The idea behind the new SME bank or the SME financing vehicle will be to work closely and directly with the sector as well as other banks, credit guarantee agencies, regional development agencies, usiness associations among others to provide direct and right funding solutions to the SMEs and also help in developing the secondary market infrastructure that will allow existing banks and lenders extending loans to SME sector companies to refinance their loan books.

Most Small and Medium Size enterprises require a flexible funding solution that is right for their business and will support them fully and won’t be called back or withdrawn living their business in limbo like an overdraft facility or credit line due to changes in the market conditions or a change in the strategy of the bank. SMEs like any other sector of the economy will prefer certainty and also a ring fencing of their funding commitments from the banks so they can make business decisions.

The inception & operational strategy of the proposed SME Bank

  • The Central banks and the governments could create a SME Bank or SME Financing Vehicle in partnership with financial institutions including of development banks, private investors and other investors with focus on SMEs or similar investment asset class.
  • The investment strategy and the role to be played by the SME Bank should be multifaceted and flexible to allow it to meet a range of capital requirements coming out of the SMEs. A single funding solution or investment strategy may not provide the right support to the sector.
  • The SME bank should also be able to work with traditional and nontraditional lenders to SMEs including of high street banks.
  • The SME bank should also provide a third party service to others and help other banks manage and monitor their existing SME loan books better and get paid a fee for its services.
  • Buy off the existing loans from the balance sheet of the banks enabling them to refinance their loan book and use the new money to extend more loans.
  • Also act as a guarantor to the SME sector companies that are looking to secure funding or provide performance bonds to their counterparties/clients if and when required.
  • Be able to securitise SME loans under special tax free investment provisions for a limited period to attract investors into the asset class.
  •  Provide advisory and consultancy services to SMEs and work intimately with the sector.

 Proposed Shareholders/Participants of the SME Bank (or the SME financing Vehicle)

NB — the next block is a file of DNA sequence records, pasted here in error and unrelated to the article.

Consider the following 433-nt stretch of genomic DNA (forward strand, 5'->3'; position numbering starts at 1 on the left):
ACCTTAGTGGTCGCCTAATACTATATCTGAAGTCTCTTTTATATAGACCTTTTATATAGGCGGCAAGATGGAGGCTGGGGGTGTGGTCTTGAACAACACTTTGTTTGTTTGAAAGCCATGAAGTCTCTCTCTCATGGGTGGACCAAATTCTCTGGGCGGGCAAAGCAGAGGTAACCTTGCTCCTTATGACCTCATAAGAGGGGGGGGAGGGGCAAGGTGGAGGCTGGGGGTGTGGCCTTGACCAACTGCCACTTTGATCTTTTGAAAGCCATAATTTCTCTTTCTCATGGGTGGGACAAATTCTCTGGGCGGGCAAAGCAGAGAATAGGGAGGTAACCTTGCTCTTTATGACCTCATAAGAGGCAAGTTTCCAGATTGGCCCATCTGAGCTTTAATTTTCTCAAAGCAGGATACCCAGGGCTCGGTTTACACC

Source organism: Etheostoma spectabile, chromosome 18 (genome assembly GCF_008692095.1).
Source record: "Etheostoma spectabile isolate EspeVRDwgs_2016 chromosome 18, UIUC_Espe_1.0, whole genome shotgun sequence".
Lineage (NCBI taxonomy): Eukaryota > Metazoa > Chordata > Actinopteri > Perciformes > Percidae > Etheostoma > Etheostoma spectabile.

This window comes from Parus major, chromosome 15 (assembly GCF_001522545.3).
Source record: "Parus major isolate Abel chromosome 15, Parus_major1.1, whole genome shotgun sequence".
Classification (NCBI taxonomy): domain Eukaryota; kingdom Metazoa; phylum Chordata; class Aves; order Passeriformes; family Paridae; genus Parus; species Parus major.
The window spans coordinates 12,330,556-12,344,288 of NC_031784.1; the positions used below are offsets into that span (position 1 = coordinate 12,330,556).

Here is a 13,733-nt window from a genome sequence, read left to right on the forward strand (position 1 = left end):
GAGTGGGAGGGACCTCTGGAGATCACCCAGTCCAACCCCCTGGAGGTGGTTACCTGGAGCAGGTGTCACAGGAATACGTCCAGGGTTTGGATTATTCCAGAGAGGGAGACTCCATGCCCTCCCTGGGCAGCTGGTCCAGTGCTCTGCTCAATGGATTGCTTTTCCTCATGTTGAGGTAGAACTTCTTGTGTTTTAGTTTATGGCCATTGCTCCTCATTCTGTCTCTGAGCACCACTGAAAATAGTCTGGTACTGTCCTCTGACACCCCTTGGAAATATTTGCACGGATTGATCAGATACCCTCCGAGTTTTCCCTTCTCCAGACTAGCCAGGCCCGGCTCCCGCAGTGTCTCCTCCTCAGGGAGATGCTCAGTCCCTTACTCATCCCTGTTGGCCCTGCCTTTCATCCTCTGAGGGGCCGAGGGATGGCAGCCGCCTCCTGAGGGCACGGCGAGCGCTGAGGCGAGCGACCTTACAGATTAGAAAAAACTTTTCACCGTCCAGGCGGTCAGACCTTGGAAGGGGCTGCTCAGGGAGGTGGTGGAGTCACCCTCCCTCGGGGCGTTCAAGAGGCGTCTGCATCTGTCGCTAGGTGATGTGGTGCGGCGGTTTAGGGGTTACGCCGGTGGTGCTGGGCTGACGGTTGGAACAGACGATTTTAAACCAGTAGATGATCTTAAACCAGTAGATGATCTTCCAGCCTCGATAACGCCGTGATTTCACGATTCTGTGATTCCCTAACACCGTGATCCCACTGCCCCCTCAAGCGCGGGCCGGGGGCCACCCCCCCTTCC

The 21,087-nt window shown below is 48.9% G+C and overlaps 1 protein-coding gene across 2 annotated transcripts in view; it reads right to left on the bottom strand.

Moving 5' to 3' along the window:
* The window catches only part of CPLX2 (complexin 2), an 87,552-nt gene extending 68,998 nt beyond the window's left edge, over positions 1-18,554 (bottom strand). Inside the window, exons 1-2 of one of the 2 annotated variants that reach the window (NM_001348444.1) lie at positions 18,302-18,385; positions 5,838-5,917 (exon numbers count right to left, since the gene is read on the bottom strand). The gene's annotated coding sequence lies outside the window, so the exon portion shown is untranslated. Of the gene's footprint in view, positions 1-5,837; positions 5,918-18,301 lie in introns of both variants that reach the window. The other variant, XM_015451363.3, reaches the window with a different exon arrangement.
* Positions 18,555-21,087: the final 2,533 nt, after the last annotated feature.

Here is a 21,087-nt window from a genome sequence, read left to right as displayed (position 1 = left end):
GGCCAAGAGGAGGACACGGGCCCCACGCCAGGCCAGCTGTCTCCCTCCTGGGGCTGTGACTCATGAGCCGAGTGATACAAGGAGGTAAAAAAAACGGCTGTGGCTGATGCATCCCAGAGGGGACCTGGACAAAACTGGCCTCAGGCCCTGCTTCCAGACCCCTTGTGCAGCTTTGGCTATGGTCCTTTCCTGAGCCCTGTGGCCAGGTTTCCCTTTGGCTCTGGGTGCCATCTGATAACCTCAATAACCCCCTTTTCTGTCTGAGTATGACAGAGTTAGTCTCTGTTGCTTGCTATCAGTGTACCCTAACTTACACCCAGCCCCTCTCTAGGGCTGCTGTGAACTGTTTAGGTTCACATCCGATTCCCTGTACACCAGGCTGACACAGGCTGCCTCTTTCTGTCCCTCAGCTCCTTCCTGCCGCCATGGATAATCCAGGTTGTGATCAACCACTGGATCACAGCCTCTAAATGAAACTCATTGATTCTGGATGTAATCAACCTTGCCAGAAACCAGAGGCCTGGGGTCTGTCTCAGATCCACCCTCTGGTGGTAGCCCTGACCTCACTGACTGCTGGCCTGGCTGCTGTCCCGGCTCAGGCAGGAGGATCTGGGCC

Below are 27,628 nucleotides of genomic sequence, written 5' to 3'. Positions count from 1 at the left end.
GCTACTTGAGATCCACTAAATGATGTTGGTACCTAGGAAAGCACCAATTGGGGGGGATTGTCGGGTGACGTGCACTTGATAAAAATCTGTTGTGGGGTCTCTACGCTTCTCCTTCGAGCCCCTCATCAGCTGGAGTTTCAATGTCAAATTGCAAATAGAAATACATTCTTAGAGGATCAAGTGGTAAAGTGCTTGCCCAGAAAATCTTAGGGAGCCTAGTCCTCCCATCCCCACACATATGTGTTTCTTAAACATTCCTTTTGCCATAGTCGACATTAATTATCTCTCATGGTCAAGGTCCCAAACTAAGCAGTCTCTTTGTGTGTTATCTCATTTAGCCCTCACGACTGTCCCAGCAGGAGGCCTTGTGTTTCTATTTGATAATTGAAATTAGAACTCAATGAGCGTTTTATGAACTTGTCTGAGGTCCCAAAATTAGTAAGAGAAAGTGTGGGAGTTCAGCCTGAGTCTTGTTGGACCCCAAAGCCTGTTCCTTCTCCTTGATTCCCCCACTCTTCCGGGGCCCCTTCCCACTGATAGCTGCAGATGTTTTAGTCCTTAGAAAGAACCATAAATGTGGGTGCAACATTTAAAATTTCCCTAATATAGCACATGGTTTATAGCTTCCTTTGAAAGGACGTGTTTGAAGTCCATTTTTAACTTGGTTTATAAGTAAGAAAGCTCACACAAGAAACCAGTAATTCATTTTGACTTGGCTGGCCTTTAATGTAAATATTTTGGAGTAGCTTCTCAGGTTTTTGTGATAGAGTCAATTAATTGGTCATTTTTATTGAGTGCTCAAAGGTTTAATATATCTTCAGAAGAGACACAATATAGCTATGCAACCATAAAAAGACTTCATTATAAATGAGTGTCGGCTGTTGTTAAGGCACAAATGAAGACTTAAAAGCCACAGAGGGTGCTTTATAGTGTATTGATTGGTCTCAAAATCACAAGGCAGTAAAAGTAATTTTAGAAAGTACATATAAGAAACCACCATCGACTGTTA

The government or the central banks, development agencies, multilateral institutions, local banks, credit guarantee agencies, private investors and financial institutions among others

Proposed Capitalisation and Guarantees

A part of the capital commitment to the SMEs bank could come from the Central banks using the government bonds purchased through their QE program and the remaining from its prospective shareholders. The capitalization of the bank should be based on the real funding requirement of the sector and should be sufficient to service good SMEs.

Benefits of the SMEs Bank

The SMEs bank will play a very important role with huge benefits to the SMEs sector companies, high street banks, lenders focused on SMEs, credit guarantee agencies as well as development banks and other market players. It will also act as an additional pillar supporting the market in the long run and will be a good value ADD going forward.

The local banks, credit guarantee agencies and other lenders or service providers to the SMEs by working closely with the SMEs Bank will be able to take a preemptive action on any loans or services extended to the SMEs that has a possibility of becoming a non performing loan. Also banks could easily offload good and performing loans to the SMEs Bank (or the SME financing Vehicle). While the SME Bank will do direct primary loans and investments to the SMEs sector companies it also will also help develop the secondary market for SMEs loans underwritten by the local banks and other lenders. It could also play the role of the credit guarantee agency to the SMEs sector.

Exit strategy for the shareholders

The shareholders could EXIT if and when required through an IPO in few years time when the markets are going to be much calmer.

The SMEs bank will energize the sector by providing a critical support to the SMEs with a range of financing solutions and will also add significant value to the existing system on a long term basis. It is an idea that needs to be seriously explored by the policy makers.